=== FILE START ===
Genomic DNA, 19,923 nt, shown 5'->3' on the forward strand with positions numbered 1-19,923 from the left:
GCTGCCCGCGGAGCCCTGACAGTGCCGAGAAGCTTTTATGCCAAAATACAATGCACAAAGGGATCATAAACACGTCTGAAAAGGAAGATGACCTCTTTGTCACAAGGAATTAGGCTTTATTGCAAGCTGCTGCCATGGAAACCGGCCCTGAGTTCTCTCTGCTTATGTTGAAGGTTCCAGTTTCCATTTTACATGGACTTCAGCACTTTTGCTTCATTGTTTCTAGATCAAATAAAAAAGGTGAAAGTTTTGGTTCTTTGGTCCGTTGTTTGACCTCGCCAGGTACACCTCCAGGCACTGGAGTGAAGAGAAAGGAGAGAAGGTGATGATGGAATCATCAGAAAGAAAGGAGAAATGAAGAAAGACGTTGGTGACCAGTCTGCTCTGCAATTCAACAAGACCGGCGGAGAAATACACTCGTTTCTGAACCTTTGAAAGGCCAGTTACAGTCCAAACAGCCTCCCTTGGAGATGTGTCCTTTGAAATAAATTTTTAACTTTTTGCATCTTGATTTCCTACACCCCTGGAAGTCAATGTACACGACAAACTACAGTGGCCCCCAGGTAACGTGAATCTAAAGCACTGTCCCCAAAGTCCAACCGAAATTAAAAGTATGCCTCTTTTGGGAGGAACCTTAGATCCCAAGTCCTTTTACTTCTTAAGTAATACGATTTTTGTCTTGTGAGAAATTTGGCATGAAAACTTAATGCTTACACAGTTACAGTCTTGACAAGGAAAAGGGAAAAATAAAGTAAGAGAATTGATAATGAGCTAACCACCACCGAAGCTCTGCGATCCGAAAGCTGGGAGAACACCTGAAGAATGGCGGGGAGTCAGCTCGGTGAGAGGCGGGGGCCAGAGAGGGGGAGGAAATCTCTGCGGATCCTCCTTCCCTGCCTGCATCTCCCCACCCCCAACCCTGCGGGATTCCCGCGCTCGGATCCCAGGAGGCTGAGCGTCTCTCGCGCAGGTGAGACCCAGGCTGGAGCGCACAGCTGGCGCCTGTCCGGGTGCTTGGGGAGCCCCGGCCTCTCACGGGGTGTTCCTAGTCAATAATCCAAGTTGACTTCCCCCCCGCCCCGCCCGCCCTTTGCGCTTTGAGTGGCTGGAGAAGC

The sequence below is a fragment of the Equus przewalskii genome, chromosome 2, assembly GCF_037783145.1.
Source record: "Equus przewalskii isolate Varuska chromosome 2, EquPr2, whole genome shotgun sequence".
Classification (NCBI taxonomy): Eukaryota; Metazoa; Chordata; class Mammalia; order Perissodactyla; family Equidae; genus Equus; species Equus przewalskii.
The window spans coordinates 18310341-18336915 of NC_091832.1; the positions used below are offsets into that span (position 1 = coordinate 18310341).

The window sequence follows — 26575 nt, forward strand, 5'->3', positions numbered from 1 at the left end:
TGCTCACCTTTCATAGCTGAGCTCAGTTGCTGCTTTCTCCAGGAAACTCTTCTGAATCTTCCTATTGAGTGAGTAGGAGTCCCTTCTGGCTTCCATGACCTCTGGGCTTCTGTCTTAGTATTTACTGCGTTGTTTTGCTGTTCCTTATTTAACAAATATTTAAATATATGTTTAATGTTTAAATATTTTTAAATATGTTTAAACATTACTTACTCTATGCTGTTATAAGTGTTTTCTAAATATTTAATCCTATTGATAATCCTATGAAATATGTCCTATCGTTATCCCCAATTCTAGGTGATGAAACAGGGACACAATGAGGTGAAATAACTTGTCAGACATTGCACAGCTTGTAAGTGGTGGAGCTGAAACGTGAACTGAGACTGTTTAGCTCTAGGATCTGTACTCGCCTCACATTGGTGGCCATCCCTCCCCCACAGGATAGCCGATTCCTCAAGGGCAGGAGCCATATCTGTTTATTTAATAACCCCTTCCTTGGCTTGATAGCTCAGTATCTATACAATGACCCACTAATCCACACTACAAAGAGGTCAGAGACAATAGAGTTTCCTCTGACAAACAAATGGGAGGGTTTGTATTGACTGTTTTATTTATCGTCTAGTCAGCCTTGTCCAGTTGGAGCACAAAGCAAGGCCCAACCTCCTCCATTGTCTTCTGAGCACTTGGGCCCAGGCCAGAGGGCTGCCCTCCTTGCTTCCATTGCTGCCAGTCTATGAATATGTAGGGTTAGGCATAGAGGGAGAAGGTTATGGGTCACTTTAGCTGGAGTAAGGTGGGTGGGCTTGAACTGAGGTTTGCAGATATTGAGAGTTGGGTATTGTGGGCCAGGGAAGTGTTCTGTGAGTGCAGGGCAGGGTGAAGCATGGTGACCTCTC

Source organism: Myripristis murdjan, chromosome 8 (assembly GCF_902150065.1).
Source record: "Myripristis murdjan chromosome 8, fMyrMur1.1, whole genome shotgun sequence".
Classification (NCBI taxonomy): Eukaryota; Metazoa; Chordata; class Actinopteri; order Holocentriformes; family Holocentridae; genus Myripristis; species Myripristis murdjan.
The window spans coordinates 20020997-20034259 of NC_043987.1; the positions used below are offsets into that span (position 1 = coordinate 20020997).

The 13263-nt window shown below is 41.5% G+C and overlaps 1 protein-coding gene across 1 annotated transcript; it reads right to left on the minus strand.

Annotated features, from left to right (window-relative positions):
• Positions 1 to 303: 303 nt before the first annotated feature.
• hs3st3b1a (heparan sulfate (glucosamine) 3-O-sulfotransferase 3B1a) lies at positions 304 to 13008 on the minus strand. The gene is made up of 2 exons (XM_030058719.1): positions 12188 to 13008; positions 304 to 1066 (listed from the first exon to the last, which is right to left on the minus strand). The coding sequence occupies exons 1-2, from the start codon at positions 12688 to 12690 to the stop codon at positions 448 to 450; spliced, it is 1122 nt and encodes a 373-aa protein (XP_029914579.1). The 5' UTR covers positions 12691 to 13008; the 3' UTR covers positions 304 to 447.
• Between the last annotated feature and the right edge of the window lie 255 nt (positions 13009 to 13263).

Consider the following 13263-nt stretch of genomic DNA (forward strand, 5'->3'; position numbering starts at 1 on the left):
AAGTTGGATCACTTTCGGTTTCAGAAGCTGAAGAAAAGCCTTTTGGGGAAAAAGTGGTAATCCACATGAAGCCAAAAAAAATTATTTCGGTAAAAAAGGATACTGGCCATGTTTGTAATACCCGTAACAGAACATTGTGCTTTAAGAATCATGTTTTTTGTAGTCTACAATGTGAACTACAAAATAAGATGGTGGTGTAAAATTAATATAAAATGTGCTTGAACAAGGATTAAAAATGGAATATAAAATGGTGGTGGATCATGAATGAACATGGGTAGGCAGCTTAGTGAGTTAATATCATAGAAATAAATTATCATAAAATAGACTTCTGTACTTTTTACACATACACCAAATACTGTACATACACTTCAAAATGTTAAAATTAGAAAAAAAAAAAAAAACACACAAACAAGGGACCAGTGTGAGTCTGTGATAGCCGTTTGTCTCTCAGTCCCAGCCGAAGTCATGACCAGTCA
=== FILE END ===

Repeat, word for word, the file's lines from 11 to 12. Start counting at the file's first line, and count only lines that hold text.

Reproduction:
Classification (NCBI taxonomy): Eukaryota; Metazoa; Chordata; class Actinopteri; order Holocentriformes; family Holocentridae; genus Myripristis; species Myripristis murdjan.
The window spans coordinates 20020997-20034259 of NC_043987.1; the positions used below are offsets into that span (position 1 = coordinate 20020997).